I feel as though I should preface this long extensive post with the fact that I haven't always practiced minimalism in our home. There was a a time when every square inch of our home was covered in 'made in china' manufactured toys. Toys r us had literally vomited all over the place
If you're a mom, or parent for that matter, I know you already know what it's like to spend what seems like your entire life picking up after your children, specifically their toys. Telling ourselves the day before that things will be different tomorrow. We'll make a quick Target stop and stock up on more storage bins. We will attempt to sort through the broken toys and give them away, as that pile just sits in the corner collecting dust. It's a tough commitment to stand by, and for me it was always, always debilitating.
As dramatic as that last statement sounds, and I know Scot can attest to this, the most solid arguments we've ever had have been revolved around clutter. Like I stated above, I haven't always physically practiced minimalism, but looking back now, I know that it's the only way I can mentally have a clear mind. I became a better, and happier mom and wife as soon as I stopped letting consumerism and outside opinions impact my decisions.
My biggest pet peeve, now almost eight years into motherhood, is the fact that there's an underlying expectation that children must have all the things. Before you know it you're post birthday celebrations on your way home with a car packed with new toys. You're walking down the aisle grabbing "$1 toys" as a quick fix for whatever melt down might be taking place. You're 'expected' to have an entire room of your home DEDICATED solely to toys. Toys will fix everything. Or at least that's what advertisements and marketing lead you to believe.
Moving into our little brick ranch was the best thing to ever happen to me. There's no room for excess here. We have to utilize the spaces we have with practicality. Toys and things are now purchased with strict guidelines. You want to know the best part about minimalism? My children THRIVE in it. Having an almost empty room, besides necessities, has not only helped me personally, but they no longer have the burden of relentless nagging to clean up their room. It's a win-win for all of us.
If you'r'e stuck in the never ending predicament of consumption, I urge you to implement a few things from the list below and take note at how it drastically improves your overall mental state and life. Living to create memories, and appreciating one another, not things, is what my journey to minimalism has ultimately allowed me to do. Having a supportive spouse, making sure we're always on the same page when it comes to needs vs wants, is an absolute game changer.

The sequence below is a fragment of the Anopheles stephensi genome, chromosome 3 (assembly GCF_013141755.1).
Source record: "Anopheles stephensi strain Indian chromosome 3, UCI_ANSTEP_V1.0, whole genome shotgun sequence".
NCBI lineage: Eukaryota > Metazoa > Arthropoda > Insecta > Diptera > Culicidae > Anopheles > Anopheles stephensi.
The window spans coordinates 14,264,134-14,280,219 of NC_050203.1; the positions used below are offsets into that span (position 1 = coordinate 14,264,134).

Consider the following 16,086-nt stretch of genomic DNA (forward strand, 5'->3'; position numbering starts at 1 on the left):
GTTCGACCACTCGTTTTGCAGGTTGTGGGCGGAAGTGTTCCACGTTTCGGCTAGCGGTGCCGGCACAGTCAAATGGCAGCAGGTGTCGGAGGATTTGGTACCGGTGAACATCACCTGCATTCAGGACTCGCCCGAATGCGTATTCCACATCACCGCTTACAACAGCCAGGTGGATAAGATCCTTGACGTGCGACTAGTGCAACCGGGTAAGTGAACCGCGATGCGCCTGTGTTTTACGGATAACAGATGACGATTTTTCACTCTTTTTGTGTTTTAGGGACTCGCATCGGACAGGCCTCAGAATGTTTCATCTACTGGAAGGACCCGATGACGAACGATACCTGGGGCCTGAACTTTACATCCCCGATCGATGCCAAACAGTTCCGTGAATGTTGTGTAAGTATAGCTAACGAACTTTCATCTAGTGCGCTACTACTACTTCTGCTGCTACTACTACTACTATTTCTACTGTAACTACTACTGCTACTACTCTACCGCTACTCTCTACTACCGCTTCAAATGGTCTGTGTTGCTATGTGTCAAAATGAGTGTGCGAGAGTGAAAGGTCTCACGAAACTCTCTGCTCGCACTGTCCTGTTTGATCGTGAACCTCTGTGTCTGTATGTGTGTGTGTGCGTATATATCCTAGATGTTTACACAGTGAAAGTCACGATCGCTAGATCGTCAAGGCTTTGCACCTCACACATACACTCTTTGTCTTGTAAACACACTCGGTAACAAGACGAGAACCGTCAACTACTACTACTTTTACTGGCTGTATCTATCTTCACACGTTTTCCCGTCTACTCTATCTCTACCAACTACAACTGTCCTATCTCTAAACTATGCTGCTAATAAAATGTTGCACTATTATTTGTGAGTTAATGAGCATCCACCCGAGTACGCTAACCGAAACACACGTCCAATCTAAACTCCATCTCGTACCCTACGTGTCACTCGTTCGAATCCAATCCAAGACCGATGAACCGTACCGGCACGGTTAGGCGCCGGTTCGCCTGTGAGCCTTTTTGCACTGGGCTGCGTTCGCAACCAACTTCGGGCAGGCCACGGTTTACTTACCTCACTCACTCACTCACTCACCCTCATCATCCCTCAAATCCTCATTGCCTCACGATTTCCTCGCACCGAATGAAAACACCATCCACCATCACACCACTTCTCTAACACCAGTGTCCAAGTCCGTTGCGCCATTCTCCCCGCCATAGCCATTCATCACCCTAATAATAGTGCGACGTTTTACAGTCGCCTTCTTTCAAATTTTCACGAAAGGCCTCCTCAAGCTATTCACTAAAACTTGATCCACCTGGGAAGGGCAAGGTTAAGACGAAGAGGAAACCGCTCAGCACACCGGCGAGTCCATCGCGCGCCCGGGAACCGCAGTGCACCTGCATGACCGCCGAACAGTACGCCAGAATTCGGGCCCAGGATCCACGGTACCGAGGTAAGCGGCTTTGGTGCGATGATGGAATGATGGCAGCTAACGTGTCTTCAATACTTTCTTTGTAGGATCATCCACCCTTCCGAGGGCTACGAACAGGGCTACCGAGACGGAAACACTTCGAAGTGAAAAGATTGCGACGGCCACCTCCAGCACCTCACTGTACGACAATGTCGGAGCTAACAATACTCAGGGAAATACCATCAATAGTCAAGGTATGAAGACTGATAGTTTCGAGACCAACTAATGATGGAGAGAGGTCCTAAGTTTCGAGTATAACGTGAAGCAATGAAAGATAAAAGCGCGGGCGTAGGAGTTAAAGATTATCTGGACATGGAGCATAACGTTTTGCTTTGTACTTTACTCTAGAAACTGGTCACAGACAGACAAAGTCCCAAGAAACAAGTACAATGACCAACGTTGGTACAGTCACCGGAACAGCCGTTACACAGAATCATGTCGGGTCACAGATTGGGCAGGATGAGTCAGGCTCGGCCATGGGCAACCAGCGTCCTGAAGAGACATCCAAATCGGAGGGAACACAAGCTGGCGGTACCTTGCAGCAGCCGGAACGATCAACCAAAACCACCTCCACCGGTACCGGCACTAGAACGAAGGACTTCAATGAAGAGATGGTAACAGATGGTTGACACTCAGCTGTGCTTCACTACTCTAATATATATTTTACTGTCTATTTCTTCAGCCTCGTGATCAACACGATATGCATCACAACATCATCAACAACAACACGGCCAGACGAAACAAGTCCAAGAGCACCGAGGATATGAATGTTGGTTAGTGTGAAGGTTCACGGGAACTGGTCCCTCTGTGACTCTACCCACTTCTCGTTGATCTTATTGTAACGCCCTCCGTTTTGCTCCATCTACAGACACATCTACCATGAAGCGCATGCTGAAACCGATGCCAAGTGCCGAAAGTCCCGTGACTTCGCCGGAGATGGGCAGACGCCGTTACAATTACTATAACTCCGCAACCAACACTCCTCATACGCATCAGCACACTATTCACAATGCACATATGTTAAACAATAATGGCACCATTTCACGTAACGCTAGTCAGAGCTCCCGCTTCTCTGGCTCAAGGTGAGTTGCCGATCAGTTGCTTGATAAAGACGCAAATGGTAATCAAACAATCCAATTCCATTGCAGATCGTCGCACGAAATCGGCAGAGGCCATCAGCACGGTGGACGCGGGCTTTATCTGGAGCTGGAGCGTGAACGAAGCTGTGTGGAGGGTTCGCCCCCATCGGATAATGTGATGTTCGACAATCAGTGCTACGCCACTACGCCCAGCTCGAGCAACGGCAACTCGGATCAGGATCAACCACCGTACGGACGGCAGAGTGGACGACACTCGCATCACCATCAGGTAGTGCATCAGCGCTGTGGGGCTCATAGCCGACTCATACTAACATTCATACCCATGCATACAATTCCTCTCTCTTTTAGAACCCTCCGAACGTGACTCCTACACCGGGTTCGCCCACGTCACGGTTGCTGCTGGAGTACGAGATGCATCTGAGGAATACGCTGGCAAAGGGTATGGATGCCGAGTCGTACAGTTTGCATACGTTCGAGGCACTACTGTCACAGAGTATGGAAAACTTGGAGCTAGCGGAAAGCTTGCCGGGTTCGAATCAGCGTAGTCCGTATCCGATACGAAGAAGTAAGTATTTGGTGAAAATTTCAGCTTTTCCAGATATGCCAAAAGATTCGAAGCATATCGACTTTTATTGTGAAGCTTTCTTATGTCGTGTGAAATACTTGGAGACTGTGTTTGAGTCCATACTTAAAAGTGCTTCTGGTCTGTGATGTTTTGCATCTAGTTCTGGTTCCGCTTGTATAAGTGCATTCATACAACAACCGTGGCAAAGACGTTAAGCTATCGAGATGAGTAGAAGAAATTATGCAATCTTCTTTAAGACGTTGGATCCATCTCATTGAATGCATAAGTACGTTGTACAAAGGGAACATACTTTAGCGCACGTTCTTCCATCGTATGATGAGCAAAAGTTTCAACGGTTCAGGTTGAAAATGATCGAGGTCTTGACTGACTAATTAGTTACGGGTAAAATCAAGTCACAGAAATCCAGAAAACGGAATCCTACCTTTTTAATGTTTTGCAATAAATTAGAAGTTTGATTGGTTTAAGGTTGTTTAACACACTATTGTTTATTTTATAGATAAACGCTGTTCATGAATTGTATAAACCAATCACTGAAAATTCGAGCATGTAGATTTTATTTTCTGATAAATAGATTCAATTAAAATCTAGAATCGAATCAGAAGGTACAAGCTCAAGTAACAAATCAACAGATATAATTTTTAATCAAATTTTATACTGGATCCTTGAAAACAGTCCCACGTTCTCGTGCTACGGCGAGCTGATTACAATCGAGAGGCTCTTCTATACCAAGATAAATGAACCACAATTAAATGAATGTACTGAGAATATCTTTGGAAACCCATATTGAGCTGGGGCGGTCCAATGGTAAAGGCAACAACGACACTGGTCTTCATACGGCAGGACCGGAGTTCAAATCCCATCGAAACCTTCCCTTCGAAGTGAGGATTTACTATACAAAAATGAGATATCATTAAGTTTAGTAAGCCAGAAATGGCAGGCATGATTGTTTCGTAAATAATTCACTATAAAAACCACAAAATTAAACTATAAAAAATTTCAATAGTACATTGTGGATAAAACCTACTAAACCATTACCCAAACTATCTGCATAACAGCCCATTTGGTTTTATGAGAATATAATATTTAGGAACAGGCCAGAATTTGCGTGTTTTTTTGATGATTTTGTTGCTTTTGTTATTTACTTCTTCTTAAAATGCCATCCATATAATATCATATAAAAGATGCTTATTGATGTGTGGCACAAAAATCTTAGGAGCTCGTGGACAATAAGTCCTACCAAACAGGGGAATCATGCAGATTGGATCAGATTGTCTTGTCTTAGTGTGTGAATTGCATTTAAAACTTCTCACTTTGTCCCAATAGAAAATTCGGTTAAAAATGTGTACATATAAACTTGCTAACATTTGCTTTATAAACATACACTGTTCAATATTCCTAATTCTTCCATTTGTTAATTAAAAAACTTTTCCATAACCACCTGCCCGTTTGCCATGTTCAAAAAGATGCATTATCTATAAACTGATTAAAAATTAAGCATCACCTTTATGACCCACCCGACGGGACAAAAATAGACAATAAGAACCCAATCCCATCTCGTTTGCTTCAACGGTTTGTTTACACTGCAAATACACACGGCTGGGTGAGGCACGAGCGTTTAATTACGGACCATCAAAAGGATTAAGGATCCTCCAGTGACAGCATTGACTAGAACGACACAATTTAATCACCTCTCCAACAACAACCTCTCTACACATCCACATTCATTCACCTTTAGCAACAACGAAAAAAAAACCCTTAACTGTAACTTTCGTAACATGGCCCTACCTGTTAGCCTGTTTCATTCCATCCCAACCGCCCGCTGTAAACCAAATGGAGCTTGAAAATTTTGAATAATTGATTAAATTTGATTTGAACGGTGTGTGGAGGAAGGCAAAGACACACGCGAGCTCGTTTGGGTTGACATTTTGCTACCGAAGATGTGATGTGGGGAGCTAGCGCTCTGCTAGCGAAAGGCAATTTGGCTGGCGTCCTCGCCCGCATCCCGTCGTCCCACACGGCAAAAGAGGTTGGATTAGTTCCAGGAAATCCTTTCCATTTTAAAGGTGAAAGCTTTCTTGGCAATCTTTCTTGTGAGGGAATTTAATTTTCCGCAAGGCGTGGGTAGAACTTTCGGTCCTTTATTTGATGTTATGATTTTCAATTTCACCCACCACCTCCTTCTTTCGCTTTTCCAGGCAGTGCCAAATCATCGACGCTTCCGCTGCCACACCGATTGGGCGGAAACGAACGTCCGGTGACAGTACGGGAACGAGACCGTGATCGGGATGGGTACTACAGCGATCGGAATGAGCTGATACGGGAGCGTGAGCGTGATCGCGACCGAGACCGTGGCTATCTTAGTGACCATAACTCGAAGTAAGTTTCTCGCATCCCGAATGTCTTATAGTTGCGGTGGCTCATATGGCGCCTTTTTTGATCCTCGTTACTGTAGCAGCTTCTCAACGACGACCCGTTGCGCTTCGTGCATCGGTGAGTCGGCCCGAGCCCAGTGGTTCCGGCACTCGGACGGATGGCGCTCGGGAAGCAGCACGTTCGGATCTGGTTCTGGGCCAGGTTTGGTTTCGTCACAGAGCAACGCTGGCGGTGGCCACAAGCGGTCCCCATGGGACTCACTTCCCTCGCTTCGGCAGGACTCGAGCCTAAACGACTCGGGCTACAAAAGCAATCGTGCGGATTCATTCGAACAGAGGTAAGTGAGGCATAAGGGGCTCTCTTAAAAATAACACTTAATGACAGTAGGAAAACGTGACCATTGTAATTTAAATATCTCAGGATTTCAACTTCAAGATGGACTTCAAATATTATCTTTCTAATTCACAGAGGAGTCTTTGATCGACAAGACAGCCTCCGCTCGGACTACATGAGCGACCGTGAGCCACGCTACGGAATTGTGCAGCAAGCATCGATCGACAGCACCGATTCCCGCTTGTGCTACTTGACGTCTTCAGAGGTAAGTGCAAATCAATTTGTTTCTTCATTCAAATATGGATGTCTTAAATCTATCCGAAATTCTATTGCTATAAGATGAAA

Five ways we changed our way of life and stuck with the 'less is more' motto.
- Get everyone on board. Instead of excessive gift giving for birthdays or celebrations, give family members an alternative. Invest the money you were going to spend on a toy and give a gift of memories instead. For example, movie tickets, a trip to the zoo, or a night of bowling. Everyone can tag along for the fun!
- Stop instant gratification purchases. Just because it's in the dollar section, doesn't mean it's worth spending a dollar on. Not only do $1 purchases add up (hello four children), you almost always have to throw whatever it is away, or it will just end up getting lost in your car (#momlife). Instead of rewarding children with cheap disposable toys, take them out for an ice dream cone at Chick fil a and talk about the favorite part of your day!
- Weigh the pros vs. cons on usage. Whenever a toy purchase is up for discussion ask yourself the following question, "How many times a week will this be played with?" If something doesn't get daily use at our house, it's deemed unnecessary. (Something we will spend money on is interactive items like family games.)
- Money Saver. Add up the money you would be spending on Christmas, or birthdays, throughout the year, and instead devote that money to a family vacation. This goes along with instant gratification. Your children are of course thrilled to open never ending wrapped gifts, but the excitement is short lived. They're not going to look back and say "Hey! Remember that time I opened up that action figure?" BUT they will say (my children for example) "Hey! Remember when we ate breakfast with Mickey Mouse and his friends?" "Hey! Remember when we rode our first roller coaster together?" or "I loved that one time when we walked along the beach collecting seashells together!"
- Splurge when necessary. I can absolutely justify spending money on higher priced items that I know my children will actually enjoy. Since we tend to spend a majority of our time outdoors, we will splurge on outdoors toys almost without second thought. For example, bikes, scooters, chalk, bubbles, tarps for slip and slides, etc.
I hope this post was encouraging, and if it's speaking directly to you, has helped give you the extra push you need to start enjoying your life more! There's no reason to be weighed down by toys and clutter. Before you know it, you will be selling all those toys when your babies are long gone. Do yourself a favor now, and start enjoying them and devoting all your energy to creating memories and leaving the 'stuff' behind you.
*If you're currently struggling to get this point across, feel free to give a subtle hint and share this post. ;)